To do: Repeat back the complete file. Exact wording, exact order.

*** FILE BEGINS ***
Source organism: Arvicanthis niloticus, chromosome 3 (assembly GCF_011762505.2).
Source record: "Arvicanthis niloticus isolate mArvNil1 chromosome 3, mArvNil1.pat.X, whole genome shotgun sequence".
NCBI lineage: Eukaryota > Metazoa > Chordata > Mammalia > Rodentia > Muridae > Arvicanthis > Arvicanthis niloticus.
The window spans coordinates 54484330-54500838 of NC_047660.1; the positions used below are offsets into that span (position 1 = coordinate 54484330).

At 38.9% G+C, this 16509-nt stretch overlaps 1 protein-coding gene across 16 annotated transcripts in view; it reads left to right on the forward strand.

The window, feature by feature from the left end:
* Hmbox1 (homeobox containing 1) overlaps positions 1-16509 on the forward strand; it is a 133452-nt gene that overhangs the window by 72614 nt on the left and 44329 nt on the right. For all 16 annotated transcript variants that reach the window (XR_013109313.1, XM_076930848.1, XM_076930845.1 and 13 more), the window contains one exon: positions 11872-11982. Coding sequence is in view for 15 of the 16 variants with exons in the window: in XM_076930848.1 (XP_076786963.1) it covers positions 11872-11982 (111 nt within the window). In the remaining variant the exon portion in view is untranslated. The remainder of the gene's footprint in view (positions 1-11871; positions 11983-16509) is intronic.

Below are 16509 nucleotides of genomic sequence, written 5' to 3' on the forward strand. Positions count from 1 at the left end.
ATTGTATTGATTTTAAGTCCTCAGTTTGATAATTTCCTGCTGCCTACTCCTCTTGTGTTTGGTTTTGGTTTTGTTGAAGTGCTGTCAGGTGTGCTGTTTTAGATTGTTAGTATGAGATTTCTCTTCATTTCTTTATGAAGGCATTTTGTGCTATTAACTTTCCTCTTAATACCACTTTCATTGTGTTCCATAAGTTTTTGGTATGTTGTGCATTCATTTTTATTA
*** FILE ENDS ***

Source organism: Arvicanthis niloticus, chromosome 3 (assembly GCF_011762505.2).
Source record: "Arvicanthis niloticus isolate mArvNil1 chromosome 3, mArvNil1.pat.X, whole genome shotgun sequence".
NCBI lineage: Eukaryota > Metazoa > Chordata > Mammalia > Rodentia > Muridae > Arvicanthis > Arvicanthis niloticus.
The window spans coordinates 54484330-54500838 of NC_047660.1; the positions used below are offsets into that span (position 1 = coordinate 54484330).

At 38.9% G+C, this 16509-nt stretch overlaps 1 protein-coding gene across 16 annotated transcripts in view; it reads left to right on the forward strand.

The window, feature by feature from the left end:
* Hmbox1 (homeobox containing 1) overlaps positions 1-16509 on the forward strand; it is a 133452-nt gene that overhangs the window by 72614 nt on the left and 44329 nt on the right. For all 16 annotated transcript variants that reach the window (XR_013109313.1, XM_076930848.1, XM_076930845.1 and 13 more), the window contains one exon: positions 11872-11982. Coding sequence is in view for 15 of the 16 variants with exons in the window: in XM_076930848.1 (XP_076786963.1) it covers positions 11872-11982 (111 nt within the window). In the remaining variant the exon portion in view is untranslated. The remainder of the gene's footprint in view (positions 1-11871; positions 11983-16509) is intronic.

Below are 16509 nucleotides of genomic sequence, written 5' to 3' on the forward strand. Positions count from 1 at the left end.
ATTGTATTGATTTTAAGTCCTCAGTTTGATAATTTCCTGCTGCCTACTCCTCTTGTGTTTGGTTTTGGTTTTGTTGAAGTGCTGTCAGGTGTGCTGTTTTAGATTGTTAGTATGAGATTTCTCTTCATTTCTTTATGAAGGCATTTTGTGCTATTAACTTTCCTCTTAATACCACTTTCATTGTGTTCCATAAGTTTTTGGTATGTTGTGCATTCATTTTTATTA